Colum McCann On Campus

The award-winning author makes a case for optimism.
On a recent Tuesday evening, the Thacher community was lucky enough to host award-winning author Colum McCann for a post-Formal Dinner lecture on storytelling and writing. Mr. McCann is the author of Let the Great World Spin, TransAtlantic, Thirteen Ways of Looking, and other celebrated novels and short story collections, as well as the founder of Narrative 4, a global nonprofit organization that aims to create change and build empathy through story exchanges.

Two students from Thacher—siblings Samantha Hollins ’19 and Jackson Hollins ’20—attended a Narrative 4 workshop last summer, joining young people from around the world to write, share, and exchange personal narratives. Samantha provided a warm introduction to Mr. McCann before he took the stage.

“Being able to host Colum McCann at Thacher was an amazing experience not only for myself but for the whole community who attended his talk,” said Samantha. “I was fortunate enough to spend a week in Ireland last summer at [the Narrative 4] annual summit and participated in the story exchanges that were led by world-renowned artists, educators, and community advocates. It was one of the most interesting experiences I have ever been a part of.”

During his talk, Mr. McCann made a dynamic case for what he referred to at one point as “muscular optimism,” a diligent commitment to see the best in those around you and to believe in the possibility of the future. He noted that cynicism in the face of a tough situation or a challenging environment is the simple, easy response, and that to instead view things through a lens of hope and optimism requires hard—but essential—work.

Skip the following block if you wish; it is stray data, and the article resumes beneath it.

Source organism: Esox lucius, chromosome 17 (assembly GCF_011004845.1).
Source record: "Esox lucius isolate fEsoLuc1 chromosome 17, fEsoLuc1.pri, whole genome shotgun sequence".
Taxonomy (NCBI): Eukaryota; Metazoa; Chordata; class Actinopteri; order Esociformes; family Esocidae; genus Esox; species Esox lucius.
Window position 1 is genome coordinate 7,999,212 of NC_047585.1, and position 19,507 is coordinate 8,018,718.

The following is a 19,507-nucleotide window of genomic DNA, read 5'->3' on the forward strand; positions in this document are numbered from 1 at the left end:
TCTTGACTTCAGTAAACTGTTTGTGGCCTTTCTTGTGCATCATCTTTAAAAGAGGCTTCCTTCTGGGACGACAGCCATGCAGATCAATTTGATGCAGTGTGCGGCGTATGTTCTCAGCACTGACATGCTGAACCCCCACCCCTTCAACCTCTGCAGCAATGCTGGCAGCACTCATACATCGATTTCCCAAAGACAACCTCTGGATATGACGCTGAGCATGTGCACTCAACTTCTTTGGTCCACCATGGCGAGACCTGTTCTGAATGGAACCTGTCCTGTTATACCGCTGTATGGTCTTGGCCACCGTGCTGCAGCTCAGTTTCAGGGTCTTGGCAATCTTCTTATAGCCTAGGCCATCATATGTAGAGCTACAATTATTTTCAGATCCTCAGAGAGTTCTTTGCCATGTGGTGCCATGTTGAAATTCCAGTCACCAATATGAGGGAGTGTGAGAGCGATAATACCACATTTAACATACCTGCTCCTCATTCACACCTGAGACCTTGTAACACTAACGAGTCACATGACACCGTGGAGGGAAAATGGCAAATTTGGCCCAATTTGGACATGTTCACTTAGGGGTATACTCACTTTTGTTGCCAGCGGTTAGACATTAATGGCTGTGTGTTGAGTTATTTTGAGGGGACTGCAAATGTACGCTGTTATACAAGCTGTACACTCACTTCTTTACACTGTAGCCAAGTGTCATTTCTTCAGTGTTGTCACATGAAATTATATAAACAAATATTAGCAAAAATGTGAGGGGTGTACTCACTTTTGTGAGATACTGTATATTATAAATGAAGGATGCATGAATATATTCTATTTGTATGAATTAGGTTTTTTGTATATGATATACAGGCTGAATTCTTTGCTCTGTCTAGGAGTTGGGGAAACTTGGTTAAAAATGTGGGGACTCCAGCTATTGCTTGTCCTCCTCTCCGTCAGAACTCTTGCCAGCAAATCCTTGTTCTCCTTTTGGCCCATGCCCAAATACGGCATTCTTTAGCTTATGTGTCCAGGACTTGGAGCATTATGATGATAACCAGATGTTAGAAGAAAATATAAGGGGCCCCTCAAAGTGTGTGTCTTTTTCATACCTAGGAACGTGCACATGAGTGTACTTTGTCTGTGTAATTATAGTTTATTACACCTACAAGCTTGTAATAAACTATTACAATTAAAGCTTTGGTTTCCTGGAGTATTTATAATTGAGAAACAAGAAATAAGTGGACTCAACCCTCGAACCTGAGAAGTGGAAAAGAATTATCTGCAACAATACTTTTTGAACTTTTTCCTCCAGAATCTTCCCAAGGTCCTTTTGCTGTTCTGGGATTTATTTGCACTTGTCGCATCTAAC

He also emphasized the powerful role that active, compassionate listening can have in our modern world, and advocated for its ability to connect people and transform lives. He shared stories from his travels throughout the United States and around the world, demonstrating the ways in which listening to the stories of those whose experiences appeared to be profoundly different from his own opened up whole new ways of looking at and understanding the world.

“I think that Colum’s talk reminded us of the power of storytelling as a means of creating empathy,” said English teacher Logan Brown. “He and his organization believe that story exchanges, in which you tell another person’s story from the ‘I’ perspective, can change people’s lives and help in repairing our increasingly polarized world. He spoke about the dignity of listening and shared his own experience researching the lives of people living in the New York City subway tunnels by spending a substantial amount of time down there just listening.”

“Colum’s talk was very compelling,” added Samantha. “Everyone seemed really engaged in what he was saying about staying optimistic in the face of darkness.”

Samantha also started thinking about ways that the Narrative 4 program could translate to the Thacher campus. “I think Narrative 4 could have a major and meaningful impact on the Thacher community by encouraging us to exchange stories with other students and faculty. It’s the perfect place for exchanges to take place because of the diversity and difference in backgrounds of everyone on campus.”

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